Five Hot-Button Topics for Hospitality Employers

LOS ANGELES—What are the hot-button topics hospitality employers should watch for and expect updates on in 2019? There are many as the law is ever-changing and can be complex. It’s wise to seek counsel on employment matters.

Michelle Lee Flores is a partner with Akerman, a law firm based here. As an employment litigator, she advises clients on employment compliance, internal investigations, discipline, terminations, reductions in force and wage and hour matters.

“When talking about national and state, we have two different layers of the law,” said Flores. “The law changes all the time. For example, California law changes a lot, and there are a lot of laws as it relates to employees, obligations for employers through legislature, and changes in case law interpretation. Lawsuits can guide the obligations and rights as well.”

In a conversation with Hotel Business, Flores distilled information on trending topics employers may face as well as changes to the law occurring this year.


In terms of state and federal law, Flores noted that there’s a conflict when it comes to recreational use of marijuana. “There are a few states that have said adult recreational cannabis is legal and there are even more states—30 or more—that have said it can be legally used for medicinal purposes only,” she said. “However, federal law still says it’s not legal, which opens the door for ramifications.”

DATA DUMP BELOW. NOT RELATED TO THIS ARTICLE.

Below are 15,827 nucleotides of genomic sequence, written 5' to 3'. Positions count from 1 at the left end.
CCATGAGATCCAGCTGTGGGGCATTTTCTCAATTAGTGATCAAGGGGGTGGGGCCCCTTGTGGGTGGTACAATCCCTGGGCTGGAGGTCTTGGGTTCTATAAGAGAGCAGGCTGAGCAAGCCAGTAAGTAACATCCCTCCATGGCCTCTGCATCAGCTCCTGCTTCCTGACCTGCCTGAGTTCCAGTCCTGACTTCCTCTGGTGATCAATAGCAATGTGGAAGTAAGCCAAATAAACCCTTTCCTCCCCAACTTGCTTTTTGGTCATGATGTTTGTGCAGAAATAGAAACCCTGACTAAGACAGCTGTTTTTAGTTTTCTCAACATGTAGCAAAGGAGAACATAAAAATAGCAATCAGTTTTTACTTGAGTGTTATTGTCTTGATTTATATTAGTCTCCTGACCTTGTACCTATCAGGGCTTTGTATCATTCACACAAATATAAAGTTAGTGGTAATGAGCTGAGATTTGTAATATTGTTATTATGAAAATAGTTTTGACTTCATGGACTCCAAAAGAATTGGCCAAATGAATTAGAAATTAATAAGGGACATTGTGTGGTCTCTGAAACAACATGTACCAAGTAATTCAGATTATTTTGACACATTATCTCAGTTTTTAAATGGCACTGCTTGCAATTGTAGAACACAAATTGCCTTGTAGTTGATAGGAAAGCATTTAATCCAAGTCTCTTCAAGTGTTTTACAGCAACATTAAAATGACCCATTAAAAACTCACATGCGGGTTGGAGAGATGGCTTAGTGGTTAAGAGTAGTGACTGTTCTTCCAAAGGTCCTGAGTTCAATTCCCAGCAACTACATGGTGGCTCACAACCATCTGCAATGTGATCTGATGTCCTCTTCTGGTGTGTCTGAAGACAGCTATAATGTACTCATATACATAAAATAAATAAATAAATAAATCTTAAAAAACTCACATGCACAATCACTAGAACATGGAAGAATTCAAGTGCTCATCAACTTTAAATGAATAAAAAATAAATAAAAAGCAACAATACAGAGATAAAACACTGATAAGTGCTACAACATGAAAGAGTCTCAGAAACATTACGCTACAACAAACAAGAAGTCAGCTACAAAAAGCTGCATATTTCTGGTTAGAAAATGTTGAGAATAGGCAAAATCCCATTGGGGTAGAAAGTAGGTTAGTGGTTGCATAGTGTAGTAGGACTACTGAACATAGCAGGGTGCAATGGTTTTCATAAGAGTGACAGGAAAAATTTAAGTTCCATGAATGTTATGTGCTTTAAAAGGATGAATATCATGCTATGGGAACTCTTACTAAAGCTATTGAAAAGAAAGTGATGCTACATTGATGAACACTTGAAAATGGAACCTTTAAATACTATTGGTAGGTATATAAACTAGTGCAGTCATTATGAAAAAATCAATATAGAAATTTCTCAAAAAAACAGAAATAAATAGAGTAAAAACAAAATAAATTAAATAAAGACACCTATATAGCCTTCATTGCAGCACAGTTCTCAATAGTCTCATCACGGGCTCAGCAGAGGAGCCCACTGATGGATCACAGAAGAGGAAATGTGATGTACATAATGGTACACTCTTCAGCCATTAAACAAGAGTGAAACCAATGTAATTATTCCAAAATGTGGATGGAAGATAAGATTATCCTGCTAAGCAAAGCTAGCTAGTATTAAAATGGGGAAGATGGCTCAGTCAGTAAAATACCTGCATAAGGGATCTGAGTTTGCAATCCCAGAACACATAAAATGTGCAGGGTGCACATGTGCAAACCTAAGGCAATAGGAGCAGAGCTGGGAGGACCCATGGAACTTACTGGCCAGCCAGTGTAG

For example, there are consequences at work. Hotels need to provide services that are consistent with the brand’s service criteria. “If an employee is impaired by cannabis or another substance, that’s an issue as it relates to interaction with the public,” she said.

Social Media

Can social media be fairly used in the hiring process? Today, an employee’s personal background is just a click away, but employers need to be aware of the risks that come along with use of that information.

“There’s been a significant rise in social scrubber services as time goes on; a lot of individuals realize what is out there on social media,” she said. “If it’s on the internet, assume it’s there forever. For employers in the hiring process, it’s important to look at federal and state laws because there are some that have restrictions on use of it. There is a lot of information that can be seen as revealing or protected characteristics. Once you’ve seen it, you can’t un-ring that bell, so to speak. It can be problematic.”

Flores noted that there may be an issue with fairness, if an employer is comparing candidates using data collected from social media.

“If someone doesn’t have a social media presence and the other person does, and your aim is to apply searches equally, are we being even-handed in the process?” she asked.

“There are also some issues around domestic violence in the workplace. If someone is trying to keep a low profile for reasons that are domestically based, they’re going to have zero footprint online. What is that saying to an employer? That could be problematic,” she said. “It’s something a lot of people don’t realize may affect them. A really significant amount of people are touched by this issue. It’s important to think about those types of things and be mindful of it.”

Paid Sick Leave